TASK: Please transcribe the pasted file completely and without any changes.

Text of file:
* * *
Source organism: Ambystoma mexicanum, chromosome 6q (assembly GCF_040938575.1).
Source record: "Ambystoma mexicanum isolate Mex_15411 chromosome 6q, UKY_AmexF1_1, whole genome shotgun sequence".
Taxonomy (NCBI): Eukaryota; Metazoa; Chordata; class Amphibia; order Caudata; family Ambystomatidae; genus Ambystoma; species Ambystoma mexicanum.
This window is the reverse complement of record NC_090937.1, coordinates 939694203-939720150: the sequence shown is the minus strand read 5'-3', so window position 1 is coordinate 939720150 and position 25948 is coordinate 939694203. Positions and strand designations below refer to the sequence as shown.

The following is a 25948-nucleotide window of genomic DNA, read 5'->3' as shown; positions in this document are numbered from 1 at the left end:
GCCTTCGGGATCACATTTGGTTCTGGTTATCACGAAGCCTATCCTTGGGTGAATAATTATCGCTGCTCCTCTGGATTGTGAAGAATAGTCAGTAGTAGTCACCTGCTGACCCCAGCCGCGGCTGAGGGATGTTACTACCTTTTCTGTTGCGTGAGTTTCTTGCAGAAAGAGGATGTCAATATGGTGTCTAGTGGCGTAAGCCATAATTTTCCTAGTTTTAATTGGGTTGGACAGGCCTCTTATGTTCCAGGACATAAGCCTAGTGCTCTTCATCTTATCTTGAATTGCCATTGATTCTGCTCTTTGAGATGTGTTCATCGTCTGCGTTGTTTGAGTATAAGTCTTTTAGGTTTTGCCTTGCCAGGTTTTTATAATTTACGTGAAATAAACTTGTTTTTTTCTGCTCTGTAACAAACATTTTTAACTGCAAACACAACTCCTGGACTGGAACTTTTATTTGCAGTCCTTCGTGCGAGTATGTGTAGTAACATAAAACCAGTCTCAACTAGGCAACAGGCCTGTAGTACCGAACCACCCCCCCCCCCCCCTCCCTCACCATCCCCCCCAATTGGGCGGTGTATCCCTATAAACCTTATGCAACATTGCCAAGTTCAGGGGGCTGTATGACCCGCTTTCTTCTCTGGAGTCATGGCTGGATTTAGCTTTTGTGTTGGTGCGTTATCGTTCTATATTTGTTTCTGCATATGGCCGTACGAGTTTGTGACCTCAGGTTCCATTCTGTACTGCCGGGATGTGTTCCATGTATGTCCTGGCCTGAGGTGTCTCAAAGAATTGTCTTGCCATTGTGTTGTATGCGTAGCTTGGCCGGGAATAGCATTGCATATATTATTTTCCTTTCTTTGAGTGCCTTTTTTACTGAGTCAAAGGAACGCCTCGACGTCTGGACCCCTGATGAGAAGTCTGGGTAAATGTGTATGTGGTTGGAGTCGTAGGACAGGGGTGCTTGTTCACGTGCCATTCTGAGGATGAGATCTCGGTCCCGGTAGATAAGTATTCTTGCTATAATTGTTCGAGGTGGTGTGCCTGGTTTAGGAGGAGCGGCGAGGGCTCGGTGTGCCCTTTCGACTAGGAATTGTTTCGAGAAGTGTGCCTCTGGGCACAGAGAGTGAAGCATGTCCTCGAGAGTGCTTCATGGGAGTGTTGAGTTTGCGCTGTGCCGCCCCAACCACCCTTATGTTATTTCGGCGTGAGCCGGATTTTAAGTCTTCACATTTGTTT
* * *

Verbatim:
Source organism: Ambystoma mexicanum, chromosome 6q (assembly GCF_040938575.1).
Source record: "Ambystoma mexicanum isolate Mex_15411 chromosome 6q, UKY_AmexF1_1, whole genome shotgun sequence".
Taxonomy (NCBI): Eukaryota; Metazoa; Chordata; class Amphibia; order Caudata; family Ambystomatidae; genus Ambystoma; species Ambystoma mexicanum.
This window is the reverse complement of record NC_090937.1, coordinates 939694203-939720150: the sequence shown is the minus strand read 5'-3', so window position 1 is coordinate 939720150 and position 25948 is coordinate 939694203. Positions and strand designations below refer to the sequence as shown.

The following is a 25948-nucleotide window of genomic DNA, read 5'->3' as shown; positions in this document are numbered from 1 at the left end:
GCCTTCGGGATCACATTTGGTTCTGGTTATCACGAAGCCTATCCTTGGGTGAATAATTATCGCTGCTCCTCTGGATTGTGAAGAATAGTCAGTAGTAGTCACCTGCTGACCCCAGCCGCGGCTGAGGGATGTTACTACCTTTTCTGTTGCGTGAGTTTCTTGCAGAAAGAGGATGTCAATATGGTGTCTAGTGGCGTAAGCCATAATTTTCCTAGTTTTAATTGGGTTGGACAGGCCTCTTATGTTCCAGGACATAAGCCTAGTGCTCTTCATCTTATCTTGAATTGCCATTGATTCTGCTCTTTGAGATGTGTTCATCGTCTGCGTTGTTTGAGTATAAGTCTTTTAGGTTTTGCCTTGCCAGGTTTTTATAATTTACGTGAAATAAACTTGTTTTTTTCTGCTCTGTAACAAACATTTTTAACTGCAAACACAACTCCTGGACTGGAACTTTTATTTGCAGTCCTTCGTGCGAGTATGTGTAGTAACATAAAACCAGTCTCAACTAGGCAACAGGCCTGTAGTACCGAACCACCCCCCCCCCCCCCTCCCTCACCATCCCCCCCAATTGGGCGGTGTATCCCTATAAACCTTATGCAACATTGCCAAGTTCAGGGGGCTGTATGACCCGCTTTCTTCTCTGGAGTCATGGCTGGATTTAGCTTTTGTGTTGGTGCGTTATCGTTCTATATTTGTTTCTGCATATGGCCGTACGAGTTTGTGACCTCAGGTTCCATTCTGTACTGCCGGGATGTGTTCCATGTATGTCCTGGCCTGAGGTGTCTCAAAGAATTGTCTTGCCATTGTGTTGTATGCGTAGCTTGGCCGGGAATAGCATTGCATATATTATTTTCCTTTCTTTGAGTGCCTTTTTTACTGAGTCAAAGGAACGCCTCGACGTCTGGACCCCTGATGAGAAGTCTGGGTAAATGTGTATGTGGTTGGAGTCGTAGGACAGGGGTGCTTGTTCACGTGCCATTCTGAGGATGAGATCTCGGTCCCGGTAGATAAGTATTCTTGCTATAATTGTTCGAGGTGGTGTGCCTGGTTTAGGAGGAGCGGCGAGGGCTCGGTGTGCCCTTTCGACTAGGAATTGTTTCGAGAAGTGTGCCTCTGGGCACAGAGAGTGAAGCATGTCCTCGAGAGTGCTTCATGGGAGTGTTGAGTTTGCGCTGTGCCGCCCCAACCACCCTTATGTTATTTCGGCGTGAGCCGGATTTTAAGTCTTCACATTTGTTT